A stone stupa deposited upright, a new facet of Medieval Buddhist relic belief

National Land Image(c)Ministry of Land, Infrastructure and Transport, Japan
(Above photo was shot in 1985)

stupa in situ
Stone stupa as deposited
Removing the ceiling stone (of natural stone), the stone stupa made of volcanic tuff was found deposited in upright position. The stone chamber, square in horizontal plan and 50 cm to a side by 80 cm deep, consisted of piled up natural stone and roof tiles. From within the stone chamber minute amounts of dispersed cremated bone were also recovered.

Haji ware lidded vessel
Contained the quartz crystal reliquary in the shape of a Five Elements Stupa. Height 7.5 cm, diameter 9 cm.

glass stupa glass stupa
Quartz crystal reliquary in the shape of a Five Elements Stupa
Height 2.5 cm, width 1.0 cm, weight 4.4 g.

glass artifact
Width 2.8 mm, weight 0.22 g. In the shape of a heart, thought to have been produced naturally rather than from human handiwork. The white circle visible within its perimeter is the result of light reflected when the photo was taken, and is not a design.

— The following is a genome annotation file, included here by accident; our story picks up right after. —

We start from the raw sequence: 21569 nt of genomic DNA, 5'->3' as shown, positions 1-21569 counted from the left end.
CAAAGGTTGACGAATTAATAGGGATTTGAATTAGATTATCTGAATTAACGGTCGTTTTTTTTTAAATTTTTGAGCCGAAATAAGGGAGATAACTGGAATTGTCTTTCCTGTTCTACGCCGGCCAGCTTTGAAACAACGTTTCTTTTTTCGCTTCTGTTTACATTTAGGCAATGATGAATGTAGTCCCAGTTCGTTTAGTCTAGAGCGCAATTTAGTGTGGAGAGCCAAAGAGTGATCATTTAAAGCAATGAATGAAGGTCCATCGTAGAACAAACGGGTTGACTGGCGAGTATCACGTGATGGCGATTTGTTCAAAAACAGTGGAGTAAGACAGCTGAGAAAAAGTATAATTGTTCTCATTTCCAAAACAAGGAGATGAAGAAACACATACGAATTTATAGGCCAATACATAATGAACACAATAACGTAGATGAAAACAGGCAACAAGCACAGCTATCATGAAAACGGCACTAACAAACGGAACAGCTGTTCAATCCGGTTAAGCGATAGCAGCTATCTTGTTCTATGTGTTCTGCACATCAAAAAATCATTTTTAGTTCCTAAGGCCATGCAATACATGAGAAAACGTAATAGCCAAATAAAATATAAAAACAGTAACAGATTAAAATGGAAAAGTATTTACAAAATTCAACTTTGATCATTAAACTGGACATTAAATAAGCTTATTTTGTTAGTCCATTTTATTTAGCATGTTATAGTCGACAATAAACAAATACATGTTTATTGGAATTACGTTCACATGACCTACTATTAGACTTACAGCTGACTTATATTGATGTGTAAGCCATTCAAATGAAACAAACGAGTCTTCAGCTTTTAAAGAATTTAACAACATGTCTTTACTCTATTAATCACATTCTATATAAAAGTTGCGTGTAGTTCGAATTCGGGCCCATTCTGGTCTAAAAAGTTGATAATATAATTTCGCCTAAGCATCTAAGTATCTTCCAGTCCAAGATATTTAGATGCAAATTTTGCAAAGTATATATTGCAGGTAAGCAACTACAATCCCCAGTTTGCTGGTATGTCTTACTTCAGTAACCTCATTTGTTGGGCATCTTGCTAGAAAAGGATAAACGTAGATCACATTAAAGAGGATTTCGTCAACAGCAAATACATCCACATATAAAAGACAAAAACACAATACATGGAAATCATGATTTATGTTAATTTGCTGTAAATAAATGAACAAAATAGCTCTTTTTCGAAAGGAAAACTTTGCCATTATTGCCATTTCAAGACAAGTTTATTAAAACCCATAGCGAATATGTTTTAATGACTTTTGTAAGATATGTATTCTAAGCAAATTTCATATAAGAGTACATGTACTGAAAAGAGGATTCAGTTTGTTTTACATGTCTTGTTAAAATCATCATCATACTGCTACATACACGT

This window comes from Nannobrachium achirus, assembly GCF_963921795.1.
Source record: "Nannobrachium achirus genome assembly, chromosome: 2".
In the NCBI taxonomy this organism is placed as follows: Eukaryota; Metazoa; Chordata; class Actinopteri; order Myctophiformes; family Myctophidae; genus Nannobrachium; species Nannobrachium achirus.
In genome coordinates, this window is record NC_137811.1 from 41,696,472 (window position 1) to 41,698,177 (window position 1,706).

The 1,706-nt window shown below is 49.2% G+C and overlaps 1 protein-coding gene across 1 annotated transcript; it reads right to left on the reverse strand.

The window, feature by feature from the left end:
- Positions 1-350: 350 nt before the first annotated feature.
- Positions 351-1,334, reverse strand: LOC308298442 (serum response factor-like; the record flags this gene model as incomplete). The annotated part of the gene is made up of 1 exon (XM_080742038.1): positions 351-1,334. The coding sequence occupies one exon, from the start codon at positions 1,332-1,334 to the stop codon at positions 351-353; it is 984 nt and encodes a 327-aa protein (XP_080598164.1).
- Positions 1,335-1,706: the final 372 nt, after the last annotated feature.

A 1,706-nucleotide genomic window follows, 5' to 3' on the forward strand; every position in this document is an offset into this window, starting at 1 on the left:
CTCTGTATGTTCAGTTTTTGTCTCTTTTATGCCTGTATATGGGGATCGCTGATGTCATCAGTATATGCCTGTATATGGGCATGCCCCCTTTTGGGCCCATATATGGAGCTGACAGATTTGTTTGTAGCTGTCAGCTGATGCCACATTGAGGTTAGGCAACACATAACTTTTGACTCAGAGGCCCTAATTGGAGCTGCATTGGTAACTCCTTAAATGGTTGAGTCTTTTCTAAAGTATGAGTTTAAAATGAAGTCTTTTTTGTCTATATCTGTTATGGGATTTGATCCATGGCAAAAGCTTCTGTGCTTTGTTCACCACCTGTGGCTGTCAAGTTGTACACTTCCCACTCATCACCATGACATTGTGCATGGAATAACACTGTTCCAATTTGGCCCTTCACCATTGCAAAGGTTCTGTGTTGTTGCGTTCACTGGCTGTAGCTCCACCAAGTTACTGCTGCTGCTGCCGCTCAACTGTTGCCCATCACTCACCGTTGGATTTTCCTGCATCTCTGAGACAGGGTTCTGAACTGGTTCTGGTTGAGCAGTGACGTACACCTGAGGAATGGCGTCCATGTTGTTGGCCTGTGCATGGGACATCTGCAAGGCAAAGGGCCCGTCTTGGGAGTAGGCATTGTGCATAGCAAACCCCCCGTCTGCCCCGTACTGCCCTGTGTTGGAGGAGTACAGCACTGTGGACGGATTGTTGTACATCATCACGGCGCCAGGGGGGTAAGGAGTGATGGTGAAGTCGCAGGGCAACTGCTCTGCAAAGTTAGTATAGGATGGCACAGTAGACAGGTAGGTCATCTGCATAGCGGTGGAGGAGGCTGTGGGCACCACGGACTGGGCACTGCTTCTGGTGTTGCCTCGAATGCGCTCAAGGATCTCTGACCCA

Photos courtesy of the Municipal Board of Education, Ōji Town

Darumaji Temple, Ōji Town, Nara Prefecture

Okajima Eishō, Yamada Takafumi

Darumaji is a temple whose maintaining a tradition of being founded on the legendary story of Prince Shōtoku and a starving man at Mt. Kataoka; the temple’s main hall stands above the tomb (kofun) said to be the starving man’s grave.

In an excavation of lower strata conducted in conjunction with repairs to the main hall, a small stone chamber was detected with a stone stupa deposited in upright position. A square hole had been carved into the body of the stupa, in which a haji ware lidded vessel had been placed, within which a quartz crystal reliquary in the shape of a Five Elements Stupa was found, in which a relic had been placed.

A stone stupa, ordinarily erected above ground, being deposited in an underground stone chamber in upright fashion, is exceedingly rare. From a typological examination of the artifacts, including the stone stupa, and the results of investigations in the vicinity of the main hall, the deposit is inferred to have been made around the mid 13th century. As the grave (kofun) of the starving man, held to have been an incarnation of Bodhidharma, was repaired at about the same time that Darumaji was founded, it is thought that the stone stupa was deposited in connection with the repair of the tomb. These artifacts and features may be evaluated as showing a new facet of Buddhist relic belief that was popular nationwide in the Medieval period.